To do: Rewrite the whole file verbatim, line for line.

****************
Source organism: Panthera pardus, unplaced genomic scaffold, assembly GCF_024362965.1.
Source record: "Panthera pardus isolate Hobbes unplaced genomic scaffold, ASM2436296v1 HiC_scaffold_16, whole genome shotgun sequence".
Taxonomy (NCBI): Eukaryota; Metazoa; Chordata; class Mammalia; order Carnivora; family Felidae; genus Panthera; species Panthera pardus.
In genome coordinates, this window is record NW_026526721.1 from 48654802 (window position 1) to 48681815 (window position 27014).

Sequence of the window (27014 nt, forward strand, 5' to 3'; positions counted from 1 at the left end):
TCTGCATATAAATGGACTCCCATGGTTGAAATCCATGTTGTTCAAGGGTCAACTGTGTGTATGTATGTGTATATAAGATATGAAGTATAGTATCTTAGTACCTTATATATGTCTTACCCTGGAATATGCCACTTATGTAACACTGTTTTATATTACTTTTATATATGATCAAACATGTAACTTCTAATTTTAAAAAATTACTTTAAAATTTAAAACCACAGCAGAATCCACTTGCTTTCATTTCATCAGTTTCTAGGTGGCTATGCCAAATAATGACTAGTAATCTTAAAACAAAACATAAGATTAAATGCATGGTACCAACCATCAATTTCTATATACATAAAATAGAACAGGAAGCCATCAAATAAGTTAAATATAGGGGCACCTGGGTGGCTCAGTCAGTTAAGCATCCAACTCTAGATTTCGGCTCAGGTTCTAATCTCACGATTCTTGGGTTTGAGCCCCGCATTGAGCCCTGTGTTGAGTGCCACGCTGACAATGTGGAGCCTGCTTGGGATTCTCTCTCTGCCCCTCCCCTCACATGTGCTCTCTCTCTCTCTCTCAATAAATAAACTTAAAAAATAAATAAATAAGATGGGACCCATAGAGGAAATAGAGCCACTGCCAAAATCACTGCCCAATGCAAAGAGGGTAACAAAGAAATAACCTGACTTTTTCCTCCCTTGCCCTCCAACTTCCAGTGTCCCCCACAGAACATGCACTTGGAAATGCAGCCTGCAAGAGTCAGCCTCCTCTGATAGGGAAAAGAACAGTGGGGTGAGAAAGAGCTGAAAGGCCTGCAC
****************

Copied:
Source organism: Panthera pardus, unplaced genomic scaffold, assembly GCF_024362965.1.
Source record: "Panthera pardus isolate Hobbes unplaced genomic scaffold, ASM2436296v1 HiC_scaffold_16, whole genome shotgun sequence".
Taxonomy (NCBI): Eukaryota; Metazoa; Chordata; class Mammalia; order Carnivora; family Felidae; genus Panthera; species Panthera pardus.
In genome coordinates, this window is record NW_026526721.1 from 48654802 (window position 1) to 48681815 (window position 27014).

Sequence of the window (27014 nt, forward strand, 5' to 3'; positions counted from 1 at the left end):
TCTGCATATAAATGGACTCCCATGGTTGAAATCCATGTTGTTCAAGGGTCAACTGTGTGTATGTATGTGTATATAAGATATGAAGTATAGTATCTTAGTACCTTATATATGTCTTACCCTGGAATATGCCACTTATGTAACACTGTTTTATATTACTTTTATATATGATCAAACATGTAACTTCTAATTTTAAAAAATTACTTTAAAATTTAAAACCACAGCAGAATCCACTTGCTTTCATTTCATCAGTTTCTAGGTGGCTATGCCAAATAATGACTAGTAATCTTAAAACAAAACATAAGATTAAATGCATGGTACCAACCATCAATTTCTATATACATAAAATAGAACAGGAAGCCATCAAATAAGTTAAATATAGGGGCACCTGGGTGGCTCAGTCAGTTAAGCATCCAACTCTAGATTTCGGCTCAGGTTCTAATCTCACGATTCTTGGGTTTGAGCCCCGCATTGAGCCCTGTGTTGAGTGCCACGCTGACAATGTGGAGCCTGCTTGGGATTCTCTCTCTGCCCCTCCCCTCACATGTGCTCTCTCTCTCTCTCTCAATAAATAAACTTAAAAAATAAATAAATAAGATGGGACCCATAGAGGAAATAGAGCCACTGCCAAAATCACTGCCCAATGCAAAGAGGGTAACAAAGAAATAACCTGACTTTTTCCTCCCTTGCCCTCCAACTTCCAGTGTCCCCCACAGAACATGCACTTGGAAATGCAGCCTGCAAGAGTCAGCCTCCTCTGATAGGGAAAAGAACAGTGGGGTGAGAAAGAGCTGAAAGGCCTGCAC